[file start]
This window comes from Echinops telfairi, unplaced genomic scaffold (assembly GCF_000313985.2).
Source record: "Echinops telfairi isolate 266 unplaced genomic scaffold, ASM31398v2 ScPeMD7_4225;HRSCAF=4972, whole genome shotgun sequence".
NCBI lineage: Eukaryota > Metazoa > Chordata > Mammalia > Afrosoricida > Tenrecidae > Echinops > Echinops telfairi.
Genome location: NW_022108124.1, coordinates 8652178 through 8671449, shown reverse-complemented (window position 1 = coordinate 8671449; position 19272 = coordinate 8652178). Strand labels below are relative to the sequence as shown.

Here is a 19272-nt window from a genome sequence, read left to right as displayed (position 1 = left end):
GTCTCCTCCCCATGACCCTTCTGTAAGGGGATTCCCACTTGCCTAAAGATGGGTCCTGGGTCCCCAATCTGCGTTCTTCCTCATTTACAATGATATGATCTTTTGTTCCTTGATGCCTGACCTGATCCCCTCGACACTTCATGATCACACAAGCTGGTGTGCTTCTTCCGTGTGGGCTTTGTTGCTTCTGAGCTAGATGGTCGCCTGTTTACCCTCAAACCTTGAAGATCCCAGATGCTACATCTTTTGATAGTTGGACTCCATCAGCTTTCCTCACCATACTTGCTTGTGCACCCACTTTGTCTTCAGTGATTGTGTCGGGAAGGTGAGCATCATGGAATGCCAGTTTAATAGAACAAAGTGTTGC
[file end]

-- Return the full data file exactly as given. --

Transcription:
This window comes from Echinops telfairi, unplaced genomic scaffold (assembly GCF_000313985.2).
Source record: "Echinops telfairi isolate 266 unplaced genomic scaffold, ASM31398v2 ScPeMD7_4225;HRSCAF=4972, whole genome shotgun sequence".
NCBI lineage: Eukaryota > Metazoa > Chordata > Mammalia > Afrosoricida > Tenrecidae > Echinops > Echinops telfairi.
Genome location: NW_022108124.1, coordinates 8652178 through 8671449, shown reverse-complemented (window position 1 = coordinate 8671449; position 19272 = coordinate 8652178). Strand labels below are relative to the sequence as shown.

Here is a 19272-nt window from a genome sequence, read left to right as displayed (position 1 = left end):
GTCTCCTCCCCATGACCCTTCTGTAAGGGGATTCCCACTTGCCTAAAGATGGGTCCTGGGTCCCCAATCTGCGTTCTTCCTCATTTACAATGATATGATCTTTTGTTCCTTGATGCCTGACCTGATCCCCTCGACACTTCATGATCACACAAGCTGGTGTGCTTCTTCCGTGTGGGCTTTGTTGCTTCTGAGCTAGATGGTCGCCTGTTTACCCTCAAACCTTGAAGATCCCAGATGCTACATCTTTTGATAGTTGGACTCCATCAGCTTTCCTCACCATACTTGCTTGTGCACCCACTTTGTCTTCAGTGATTGTGTCGGGAAGGTGAGCATCATGGAATGCCAGTTTAATAGAACAAAGTGTTGC